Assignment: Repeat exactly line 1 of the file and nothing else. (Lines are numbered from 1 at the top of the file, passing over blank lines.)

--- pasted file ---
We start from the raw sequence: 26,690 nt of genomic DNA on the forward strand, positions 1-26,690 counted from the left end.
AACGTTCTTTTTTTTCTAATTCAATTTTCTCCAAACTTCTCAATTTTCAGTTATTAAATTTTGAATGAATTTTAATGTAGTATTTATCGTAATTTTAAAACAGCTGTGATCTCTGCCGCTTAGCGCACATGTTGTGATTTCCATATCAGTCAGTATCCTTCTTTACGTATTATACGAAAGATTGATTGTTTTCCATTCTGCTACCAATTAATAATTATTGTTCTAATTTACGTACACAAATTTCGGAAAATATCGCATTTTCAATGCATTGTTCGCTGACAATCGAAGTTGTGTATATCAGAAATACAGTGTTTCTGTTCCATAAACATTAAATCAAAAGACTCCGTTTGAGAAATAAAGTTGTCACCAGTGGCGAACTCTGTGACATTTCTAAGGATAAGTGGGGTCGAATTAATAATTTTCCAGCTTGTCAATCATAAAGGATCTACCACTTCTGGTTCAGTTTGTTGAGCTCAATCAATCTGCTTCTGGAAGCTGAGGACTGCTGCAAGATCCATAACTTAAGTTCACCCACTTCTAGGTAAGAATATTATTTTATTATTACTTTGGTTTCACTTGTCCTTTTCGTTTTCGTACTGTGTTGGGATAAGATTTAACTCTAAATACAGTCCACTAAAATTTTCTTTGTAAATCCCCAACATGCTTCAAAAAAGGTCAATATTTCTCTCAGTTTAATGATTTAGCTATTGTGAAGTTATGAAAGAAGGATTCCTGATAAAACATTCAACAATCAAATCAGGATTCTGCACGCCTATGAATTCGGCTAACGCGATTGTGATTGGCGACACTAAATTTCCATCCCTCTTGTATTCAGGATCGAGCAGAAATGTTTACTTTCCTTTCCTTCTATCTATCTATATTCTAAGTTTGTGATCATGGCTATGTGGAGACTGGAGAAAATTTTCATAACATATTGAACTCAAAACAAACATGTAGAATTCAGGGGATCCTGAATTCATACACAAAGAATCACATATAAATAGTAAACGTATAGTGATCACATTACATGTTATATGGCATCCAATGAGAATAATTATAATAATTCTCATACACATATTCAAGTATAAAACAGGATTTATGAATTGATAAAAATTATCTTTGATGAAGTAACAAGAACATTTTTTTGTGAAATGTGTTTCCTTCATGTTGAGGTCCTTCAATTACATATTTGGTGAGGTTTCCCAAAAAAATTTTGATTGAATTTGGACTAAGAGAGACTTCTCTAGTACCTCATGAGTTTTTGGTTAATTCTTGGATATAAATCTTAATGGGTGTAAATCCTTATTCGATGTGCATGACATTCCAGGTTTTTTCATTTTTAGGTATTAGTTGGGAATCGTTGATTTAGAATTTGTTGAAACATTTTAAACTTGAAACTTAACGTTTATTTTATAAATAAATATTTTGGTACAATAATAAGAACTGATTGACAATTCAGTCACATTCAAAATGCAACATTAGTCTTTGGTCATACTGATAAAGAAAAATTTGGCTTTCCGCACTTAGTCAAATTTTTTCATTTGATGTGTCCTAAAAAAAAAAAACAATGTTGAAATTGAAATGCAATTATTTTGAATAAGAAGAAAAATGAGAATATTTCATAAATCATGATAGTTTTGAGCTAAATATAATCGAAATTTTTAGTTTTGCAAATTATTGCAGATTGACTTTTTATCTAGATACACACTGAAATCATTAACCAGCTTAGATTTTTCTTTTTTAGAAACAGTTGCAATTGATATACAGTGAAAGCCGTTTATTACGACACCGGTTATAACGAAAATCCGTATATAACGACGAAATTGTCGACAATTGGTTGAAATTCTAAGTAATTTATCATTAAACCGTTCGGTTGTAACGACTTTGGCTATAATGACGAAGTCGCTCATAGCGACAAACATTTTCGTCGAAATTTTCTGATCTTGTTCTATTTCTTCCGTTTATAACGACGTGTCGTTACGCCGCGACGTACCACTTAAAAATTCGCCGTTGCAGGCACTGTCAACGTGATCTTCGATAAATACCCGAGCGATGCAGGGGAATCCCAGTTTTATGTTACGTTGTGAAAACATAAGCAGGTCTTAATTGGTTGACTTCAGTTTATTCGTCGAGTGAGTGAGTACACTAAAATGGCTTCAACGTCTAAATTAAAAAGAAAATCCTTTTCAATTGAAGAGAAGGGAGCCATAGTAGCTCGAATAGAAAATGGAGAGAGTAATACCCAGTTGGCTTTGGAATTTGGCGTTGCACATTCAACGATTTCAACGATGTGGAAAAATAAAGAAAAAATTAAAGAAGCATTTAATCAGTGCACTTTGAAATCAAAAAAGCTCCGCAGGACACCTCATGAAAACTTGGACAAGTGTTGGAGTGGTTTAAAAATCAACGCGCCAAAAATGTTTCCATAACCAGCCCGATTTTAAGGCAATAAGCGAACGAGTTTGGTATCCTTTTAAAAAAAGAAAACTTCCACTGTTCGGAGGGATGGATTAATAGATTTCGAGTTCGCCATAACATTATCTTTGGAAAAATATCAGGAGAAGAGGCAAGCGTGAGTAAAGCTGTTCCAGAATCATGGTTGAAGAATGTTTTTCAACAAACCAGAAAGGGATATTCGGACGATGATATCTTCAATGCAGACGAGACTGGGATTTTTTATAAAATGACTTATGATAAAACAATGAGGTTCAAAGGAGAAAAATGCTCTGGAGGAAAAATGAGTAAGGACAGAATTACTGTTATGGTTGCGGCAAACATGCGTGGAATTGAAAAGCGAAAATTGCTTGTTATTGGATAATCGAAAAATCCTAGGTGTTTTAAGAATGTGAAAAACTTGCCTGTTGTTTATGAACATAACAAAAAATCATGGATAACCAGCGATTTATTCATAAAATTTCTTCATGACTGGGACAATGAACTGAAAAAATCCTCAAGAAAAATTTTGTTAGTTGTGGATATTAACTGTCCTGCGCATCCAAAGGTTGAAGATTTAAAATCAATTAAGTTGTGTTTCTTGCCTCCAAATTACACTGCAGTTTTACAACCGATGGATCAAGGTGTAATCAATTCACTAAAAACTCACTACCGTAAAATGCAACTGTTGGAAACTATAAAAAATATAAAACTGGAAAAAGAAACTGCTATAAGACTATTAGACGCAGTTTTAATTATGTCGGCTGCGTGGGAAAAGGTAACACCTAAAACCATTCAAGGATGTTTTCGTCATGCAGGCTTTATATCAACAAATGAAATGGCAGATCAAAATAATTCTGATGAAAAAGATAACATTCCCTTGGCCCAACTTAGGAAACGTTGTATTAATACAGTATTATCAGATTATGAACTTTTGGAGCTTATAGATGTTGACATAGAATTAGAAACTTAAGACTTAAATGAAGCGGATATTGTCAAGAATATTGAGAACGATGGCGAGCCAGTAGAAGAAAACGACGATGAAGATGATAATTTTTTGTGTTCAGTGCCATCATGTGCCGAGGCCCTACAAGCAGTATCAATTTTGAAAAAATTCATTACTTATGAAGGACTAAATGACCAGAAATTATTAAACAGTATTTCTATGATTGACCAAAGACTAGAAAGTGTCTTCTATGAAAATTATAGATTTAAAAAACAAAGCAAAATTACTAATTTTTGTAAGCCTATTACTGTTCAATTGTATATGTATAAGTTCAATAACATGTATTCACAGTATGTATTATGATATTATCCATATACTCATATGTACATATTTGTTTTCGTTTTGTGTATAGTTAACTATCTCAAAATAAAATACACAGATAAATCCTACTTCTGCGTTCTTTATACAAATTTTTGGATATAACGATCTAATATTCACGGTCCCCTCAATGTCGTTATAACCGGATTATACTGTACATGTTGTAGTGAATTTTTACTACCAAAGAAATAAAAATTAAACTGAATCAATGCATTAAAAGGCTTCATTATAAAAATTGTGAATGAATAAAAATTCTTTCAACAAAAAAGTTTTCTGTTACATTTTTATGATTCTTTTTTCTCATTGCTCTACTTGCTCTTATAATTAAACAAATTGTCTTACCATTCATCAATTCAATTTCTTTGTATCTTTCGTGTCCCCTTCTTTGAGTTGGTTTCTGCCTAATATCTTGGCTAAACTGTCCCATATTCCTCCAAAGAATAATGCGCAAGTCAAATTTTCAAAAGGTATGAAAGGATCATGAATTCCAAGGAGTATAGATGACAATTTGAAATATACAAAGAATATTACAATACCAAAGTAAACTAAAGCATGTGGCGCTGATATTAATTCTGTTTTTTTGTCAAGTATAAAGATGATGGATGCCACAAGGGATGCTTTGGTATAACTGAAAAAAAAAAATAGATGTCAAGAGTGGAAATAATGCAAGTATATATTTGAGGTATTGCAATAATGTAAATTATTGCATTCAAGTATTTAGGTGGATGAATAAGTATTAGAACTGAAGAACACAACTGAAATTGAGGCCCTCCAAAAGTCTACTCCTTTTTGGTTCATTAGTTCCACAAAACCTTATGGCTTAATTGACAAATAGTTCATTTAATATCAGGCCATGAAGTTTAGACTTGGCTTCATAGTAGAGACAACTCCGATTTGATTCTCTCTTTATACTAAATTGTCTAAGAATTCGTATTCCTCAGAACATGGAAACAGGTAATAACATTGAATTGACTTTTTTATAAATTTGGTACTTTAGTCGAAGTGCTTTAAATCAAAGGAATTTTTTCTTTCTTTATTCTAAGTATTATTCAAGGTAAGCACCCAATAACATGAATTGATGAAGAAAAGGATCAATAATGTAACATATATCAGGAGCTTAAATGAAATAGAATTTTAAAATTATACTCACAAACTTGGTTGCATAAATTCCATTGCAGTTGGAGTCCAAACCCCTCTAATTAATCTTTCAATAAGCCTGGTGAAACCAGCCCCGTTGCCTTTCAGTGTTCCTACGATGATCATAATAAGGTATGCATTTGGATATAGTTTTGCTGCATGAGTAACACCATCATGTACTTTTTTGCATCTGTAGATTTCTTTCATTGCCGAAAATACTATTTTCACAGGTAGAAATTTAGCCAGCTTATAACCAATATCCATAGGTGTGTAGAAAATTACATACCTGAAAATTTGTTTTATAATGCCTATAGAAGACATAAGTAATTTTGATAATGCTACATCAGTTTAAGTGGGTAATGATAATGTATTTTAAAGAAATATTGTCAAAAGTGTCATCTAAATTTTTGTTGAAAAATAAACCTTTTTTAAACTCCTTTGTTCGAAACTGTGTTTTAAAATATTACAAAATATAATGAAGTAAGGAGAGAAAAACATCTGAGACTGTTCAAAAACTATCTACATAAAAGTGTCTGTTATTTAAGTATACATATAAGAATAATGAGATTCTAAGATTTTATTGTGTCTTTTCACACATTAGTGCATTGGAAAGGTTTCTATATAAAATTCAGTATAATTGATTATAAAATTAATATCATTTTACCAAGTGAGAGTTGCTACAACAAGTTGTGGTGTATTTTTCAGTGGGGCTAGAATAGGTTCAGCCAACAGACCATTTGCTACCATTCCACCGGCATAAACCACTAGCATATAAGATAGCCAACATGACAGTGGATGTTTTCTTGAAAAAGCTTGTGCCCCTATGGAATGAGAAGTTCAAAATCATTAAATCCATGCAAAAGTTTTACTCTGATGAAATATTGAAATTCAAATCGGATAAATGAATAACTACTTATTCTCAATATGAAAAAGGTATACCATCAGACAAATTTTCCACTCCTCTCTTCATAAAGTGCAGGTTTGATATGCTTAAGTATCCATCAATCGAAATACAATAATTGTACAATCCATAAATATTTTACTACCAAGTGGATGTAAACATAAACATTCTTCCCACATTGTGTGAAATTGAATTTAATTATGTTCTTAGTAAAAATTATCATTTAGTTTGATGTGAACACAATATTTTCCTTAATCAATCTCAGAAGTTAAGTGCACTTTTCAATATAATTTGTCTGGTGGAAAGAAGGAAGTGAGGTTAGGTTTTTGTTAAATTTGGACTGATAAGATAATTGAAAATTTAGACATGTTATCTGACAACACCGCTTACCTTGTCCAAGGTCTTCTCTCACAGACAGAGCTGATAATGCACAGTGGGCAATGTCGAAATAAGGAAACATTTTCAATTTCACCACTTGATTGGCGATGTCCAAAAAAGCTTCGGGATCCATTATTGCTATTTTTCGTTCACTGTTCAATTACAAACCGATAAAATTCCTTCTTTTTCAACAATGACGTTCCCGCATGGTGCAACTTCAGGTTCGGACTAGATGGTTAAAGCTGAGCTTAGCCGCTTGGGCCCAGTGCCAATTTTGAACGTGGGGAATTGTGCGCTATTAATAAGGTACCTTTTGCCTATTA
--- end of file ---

We start from the raw sequence: 26,690 nt of genomic DNA on the forward strand, positions 1-26,690 counted from the left end.